Write It Out Loud

Anyone who knows me will know that I am a big fan of reading aloud as a means of developing understanding as well as promoting enjoyment in reading. It is commonly accepted that when children are read to on a regular basis by an adult, their chances of success in formal education increase dramatically; there are very few children who do not like listening to a story or a poem being read to them with great expression by an able reader. Some of the best teachers I know will read to their students daily, demonstrating to them the benefits and the joy of that shared experience.

However, there is another, arguably more significant role for reading aloud which is often overlooked, and that is its use by students themselves as a strategy to improve writing. Teachers seem more reluctant in the age of technology to encourage reading aloud as a strategy, particularly for older students, though ironically it is the ready availability of technology which makes recording and listening simpler than ever before. As this presentation from Peter Walsh at McMaster University in Canada neatly demonstrates, for those students who do not yet have a firm grasp of language and grammar, reading their work aloud, either to themselves or to someone else, allows them to hear their weaknesses, whereas simply re-reading with the eyes often has little or no effect when it comes to better writing. A further benefit to this technique is that when the developing writer is struggling to find the right expression, reading or speaking their thoughts aloud before committing them to paper can often make the difference between acceptable and accomplished.


6 thoughts on “Write It Out Loud

  1. I have a love/hate relationship with Peter Walsh’s video. He admits he is going to simplify the idea about how the brain works, but I worry it is too simplified–maybe to the point of misinformation? Someone who knows about how the brain works would have to chime in, but this four parts of the brain diagram feels like right brain/left brain 1990s fever. Do you know Walsh’s background?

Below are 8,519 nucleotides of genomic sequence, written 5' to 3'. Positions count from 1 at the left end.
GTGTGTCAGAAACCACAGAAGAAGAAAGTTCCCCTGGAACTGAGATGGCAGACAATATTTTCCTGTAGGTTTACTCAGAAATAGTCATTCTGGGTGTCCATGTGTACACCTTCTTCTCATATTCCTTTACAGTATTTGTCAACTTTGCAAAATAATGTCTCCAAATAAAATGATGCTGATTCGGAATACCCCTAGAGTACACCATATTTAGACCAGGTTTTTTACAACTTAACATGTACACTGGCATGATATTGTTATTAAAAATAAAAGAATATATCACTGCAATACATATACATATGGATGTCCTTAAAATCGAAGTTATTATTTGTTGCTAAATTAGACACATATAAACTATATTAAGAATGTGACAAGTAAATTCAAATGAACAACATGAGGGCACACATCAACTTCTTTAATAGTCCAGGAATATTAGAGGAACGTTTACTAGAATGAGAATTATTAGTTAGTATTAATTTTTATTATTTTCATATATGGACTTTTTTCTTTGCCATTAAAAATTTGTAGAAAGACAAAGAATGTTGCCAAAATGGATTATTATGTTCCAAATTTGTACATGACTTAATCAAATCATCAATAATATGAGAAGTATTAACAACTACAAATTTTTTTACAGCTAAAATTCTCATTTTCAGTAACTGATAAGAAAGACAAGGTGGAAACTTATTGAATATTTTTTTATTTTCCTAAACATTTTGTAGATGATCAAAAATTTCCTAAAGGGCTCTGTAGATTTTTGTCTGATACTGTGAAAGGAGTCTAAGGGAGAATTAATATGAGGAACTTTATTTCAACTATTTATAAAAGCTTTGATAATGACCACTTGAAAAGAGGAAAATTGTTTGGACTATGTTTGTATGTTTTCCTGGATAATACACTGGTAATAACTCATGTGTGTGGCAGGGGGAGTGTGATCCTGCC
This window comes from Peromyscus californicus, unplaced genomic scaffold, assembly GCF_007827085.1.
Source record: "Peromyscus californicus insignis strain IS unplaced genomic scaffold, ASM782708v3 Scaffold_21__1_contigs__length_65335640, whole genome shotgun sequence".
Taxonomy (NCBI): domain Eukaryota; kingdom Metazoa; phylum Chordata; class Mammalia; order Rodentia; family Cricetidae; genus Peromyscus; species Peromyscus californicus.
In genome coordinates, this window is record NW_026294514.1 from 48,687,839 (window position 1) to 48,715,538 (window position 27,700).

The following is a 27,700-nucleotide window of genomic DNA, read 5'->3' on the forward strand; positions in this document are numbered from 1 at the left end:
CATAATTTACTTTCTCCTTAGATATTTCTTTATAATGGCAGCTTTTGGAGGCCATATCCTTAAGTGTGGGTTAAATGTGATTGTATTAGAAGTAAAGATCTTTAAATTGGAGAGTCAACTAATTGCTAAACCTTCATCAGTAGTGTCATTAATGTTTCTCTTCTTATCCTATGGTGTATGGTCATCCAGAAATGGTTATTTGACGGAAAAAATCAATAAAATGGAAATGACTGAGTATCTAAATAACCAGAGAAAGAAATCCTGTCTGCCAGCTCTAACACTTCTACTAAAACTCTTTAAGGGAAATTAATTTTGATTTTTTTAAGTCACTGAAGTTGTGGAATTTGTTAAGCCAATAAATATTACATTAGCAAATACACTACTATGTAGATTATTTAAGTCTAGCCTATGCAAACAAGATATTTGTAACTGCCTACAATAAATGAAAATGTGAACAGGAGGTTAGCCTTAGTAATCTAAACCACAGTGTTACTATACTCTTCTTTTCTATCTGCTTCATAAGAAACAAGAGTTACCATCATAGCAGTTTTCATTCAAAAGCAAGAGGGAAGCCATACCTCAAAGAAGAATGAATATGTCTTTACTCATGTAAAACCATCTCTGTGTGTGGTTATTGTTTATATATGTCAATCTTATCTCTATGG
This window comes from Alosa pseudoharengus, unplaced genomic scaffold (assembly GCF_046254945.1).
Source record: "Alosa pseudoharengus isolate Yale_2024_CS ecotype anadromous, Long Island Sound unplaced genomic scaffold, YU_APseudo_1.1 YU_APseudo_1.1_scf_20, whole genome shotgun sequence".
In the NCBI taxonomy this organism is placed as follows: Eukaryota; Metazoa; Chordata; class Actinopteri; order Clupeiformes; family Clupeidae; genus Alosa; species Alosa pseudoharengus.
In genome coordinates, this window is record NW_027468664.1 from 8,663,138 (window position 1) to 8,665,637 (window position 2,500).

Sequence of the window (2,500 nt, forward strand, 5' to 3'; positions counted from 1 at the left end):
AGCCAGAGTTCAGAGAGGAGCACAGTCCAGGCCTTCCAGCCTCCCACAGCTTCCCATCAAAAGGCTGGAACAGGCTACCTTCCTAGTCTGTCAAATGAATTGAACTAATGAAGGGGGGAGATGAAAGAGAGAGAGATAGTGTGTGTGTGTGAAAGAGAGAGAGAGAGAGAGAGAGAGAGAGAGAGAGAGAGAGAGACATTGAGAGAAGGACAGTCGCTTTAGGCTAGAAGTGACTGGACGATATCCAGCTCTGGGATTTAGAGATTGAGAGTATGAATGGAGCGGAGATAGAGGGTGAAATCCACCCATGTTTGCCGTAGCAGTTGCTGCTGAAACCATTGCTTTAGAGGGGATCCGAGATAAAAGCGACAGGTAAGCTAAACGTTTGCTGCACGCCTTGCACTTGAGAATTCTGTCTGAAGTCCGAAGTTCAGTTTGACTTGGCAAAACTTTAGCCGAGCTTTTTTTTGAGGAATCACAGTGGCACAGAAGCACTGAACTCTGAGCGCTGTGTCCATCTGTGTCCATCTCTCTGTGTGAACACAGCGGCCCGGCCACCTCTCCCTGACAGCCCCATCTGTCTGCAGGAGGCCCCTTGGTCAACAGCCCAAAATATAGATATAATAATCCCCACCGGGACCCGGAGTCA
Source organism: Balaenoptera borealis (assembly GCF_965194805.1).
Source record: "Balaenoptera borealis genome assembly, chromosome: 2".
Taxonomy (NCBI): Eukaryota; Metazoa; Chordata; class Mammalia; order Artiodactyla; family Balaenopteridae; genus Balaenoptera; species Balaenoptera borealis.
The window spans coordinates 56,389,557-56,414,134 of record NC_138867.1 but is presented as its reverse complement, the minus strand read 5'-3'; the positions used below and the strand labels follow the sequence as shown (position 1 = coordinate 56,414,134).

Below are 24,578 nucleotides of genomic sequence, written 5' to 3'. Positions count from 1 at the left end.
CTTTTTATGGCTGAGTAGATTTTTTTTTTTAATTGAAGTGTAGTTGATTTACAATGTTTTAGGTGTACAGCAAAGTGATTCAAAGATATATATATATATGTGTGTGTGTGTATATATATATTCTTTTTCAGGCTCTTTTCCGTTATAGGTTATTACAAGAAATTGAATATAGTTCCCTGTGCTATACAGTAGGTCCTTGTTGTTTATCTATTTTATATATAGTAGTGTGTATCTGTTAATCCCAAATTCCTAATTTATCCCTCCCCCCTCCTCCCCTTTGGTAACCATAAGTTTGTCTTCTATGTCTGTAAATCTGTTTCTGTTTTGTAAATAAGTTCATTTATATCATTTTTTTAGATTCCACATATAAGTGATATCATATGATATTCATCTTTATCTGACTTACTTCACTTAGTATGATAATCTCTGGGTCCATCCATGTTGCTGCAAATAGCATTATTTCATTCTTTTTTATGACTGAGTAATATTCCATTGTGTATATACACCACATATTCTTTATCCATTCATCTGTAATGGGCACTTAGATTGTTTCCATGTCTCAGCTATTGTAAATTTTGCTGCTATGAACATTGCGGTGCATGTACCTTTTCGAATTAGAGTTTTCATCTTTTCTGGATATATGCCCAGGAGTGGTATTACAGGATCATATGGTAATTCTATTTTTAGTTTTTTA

However, I like its clarity and I can see how it can convince someone to write out loud, by giving them a reason why it is that they can’t catch their own typos and grammar mistakes. On that note, I am quite taken with Ryan Trauman’s podcast about using audio assignments in classrooms: http://www.ryantrauman.net/scholarelectric/2012/11/13/212/ . If you scroll down you can just listen to this post as a podcast, but the text is all there if you’d rather read it. (I like the podcast personally.) In addition to writing out loud live, I want to start having students use their digital devices to record their writing and listen to it in playback–not just for publication, but in process as well. I imagine this will give one more layer of separation between what the writer meant to write and hearing what was actually on the page. (I can also imagine this sort of podcast might convince a teacher of the value of using technology with reading out loud as well!)

    • Hi Anna,
      Thanks for the contribution. I did have concerns about the simplistic description of the functions of the brain, but on balance I felt that the message about ‘hearing’ the mistakes was important enough to recognise it as a valid technique to improve writing. I’m not familiar with Ryan Trauman so thanks for the link – I’ll definitely check that one out. I do like your idea of recording writing as part of the process. Like many teachers I used to encourage kids to read their writing aloud to each other but there can be all sorts of issues there which the technology can certainly alleviate and improve upon.


  2. Thanks for this video clip and editing suggestion. As director of the Center for Transformative Teaching and Learning (www.thecttl.org), I have passed it along to my English and History colleagues. You might be interested in our recently published resource, “Think Differently and Deeply,” that looks at ways teachers use research in how the mind learns to inform their instructional decisions and work with each student. It is also available at http://www.thecttl.org untie “Resources” tab.

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